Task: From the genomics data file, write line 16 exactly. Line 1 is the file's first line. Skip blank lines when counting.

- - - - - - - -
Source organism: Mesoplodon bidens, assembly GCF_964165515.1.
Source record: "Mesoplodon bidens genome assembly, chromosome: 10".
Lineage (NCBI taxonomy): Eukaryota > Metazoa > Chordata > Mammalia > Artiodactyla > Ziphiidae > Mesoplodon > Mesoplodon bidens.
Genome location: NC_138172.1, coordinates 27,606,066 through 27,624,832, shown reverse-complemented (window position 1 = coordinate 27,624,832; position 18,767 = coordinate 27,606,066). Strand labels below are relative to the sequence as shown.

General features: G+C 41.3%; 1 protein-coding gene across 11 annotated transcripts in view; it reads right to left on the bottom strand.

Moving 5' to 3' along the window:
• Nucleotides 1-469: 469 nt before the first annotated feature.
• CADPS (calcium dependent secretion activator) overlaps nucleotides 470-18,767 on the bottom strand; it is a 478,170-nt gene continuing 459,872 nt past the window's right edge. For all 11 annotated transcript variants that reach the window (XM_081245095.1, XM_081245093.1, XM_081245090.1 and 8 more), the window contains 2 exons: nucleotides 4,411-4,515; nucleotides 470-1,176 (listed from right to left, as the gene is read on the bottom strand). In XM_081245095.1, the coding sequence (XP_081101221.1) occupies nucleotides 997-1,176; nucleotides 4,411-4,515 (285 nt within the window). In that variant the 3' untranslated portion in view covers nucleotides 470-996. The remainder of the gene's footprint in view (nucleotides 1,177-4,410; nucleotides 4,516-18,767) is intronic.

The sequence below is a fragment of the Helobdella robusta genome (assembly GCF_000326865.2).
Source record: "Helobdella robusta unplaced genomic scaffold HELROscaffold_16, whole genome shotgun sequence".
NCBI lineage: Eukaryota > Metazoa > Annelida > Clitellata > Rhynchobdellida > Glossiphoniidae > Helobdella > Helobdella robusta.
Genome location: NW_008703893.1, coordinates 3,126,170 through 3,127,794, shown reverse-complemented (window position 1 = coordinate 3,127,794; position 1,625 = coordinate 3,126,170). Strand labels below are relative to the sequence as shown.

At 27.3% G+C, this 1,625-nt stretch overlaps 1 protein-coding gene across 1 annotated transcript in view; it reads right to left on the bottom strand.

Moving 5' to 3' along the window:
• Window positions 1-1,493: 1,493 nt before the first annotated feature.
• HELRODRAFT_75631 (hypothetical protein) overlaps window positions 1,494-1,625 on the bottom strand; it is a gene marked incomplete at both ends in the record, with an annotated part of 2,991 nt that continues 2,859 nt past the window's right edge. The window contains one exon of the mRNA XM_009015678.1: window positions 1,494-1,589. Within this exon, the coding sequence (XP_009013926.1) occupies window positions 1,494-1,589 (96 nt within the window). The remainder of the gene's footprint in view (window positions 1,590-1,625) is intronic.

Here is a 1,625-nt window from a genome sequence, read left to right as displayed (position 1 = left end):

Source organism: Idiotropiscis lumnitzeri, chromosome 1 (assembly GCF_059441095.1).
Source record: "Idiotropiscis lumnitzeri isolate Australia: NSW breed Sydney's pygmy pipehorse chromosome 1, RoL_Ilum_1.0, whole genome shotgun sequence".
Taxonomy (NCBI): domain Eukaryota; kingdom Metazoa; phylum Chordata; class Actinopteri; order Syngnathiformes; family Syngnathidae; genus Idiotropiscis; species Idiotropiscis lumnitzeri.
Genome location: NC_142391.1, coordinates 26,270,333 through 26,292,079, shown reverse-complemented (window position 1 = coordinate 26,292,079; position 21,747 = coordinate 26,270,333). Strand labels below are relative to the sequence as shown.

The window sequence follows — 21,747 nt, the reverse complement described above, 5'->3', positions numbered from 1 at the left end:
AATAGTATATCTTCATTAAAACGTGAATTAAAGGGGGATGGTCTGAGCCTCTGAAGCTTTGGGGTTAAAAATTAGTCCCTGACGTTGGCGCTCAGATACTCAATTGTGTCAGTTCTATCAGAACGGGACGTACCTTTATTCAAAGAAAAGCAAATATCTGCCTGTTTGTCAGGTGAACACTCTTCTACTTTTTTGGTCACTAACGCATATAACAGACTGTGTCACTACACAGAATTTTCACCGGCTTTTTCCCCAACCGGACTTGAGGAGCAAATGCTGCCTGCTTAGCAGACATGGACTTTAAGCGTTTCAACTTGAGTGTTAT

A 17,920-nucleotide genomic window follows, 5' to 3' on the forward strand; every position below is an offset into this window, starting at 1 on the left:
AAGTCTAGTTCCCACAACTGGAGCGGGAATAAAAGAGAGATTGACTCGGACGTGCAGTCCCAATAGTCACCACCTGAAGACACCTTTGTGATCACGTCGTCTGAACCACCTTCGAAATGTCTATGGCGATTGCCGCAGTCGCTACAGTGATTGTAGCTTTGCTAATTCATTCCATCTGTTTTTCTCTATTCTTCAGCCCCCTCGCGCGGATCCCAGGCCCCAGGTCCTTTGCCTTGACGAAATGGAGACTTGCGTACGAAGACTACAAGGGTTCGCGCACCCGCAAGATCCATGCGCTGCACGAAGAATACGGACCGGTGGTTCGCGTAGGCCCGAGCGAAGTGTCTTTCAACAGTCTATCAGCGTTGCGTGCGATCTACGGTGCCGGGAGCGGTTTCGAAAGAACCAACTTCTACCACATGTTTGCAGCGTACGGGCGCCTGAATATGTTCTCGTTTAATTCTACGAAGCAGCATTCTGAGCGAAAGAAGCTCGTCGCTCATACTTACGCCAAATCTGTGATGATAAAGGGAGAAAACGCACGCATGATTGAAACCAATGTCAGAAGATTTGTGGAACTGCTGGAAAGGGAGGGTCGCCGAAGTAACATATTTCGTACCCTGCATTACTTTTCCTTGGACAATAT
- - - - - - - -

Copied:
• HELRODRAFT_75631 (hypothetical protein) overlaps window positions 1,494-1,625 on the bottom strand; it is a gene marked incomplete at both ends in the record, with an annotated part of 2,991 nt that continues 2,859 nt past the window's right edge. The window contains one exon of the mRNA XM_009015678.1: window positions 1,494-1,589. Within this exon, the coding sequence (XP_009013926.1) occupies window positions 1,494-1,589 (96 nt within the window). The remainder of the gene's footprint in view (window positions 1,590-1,625) is intronic.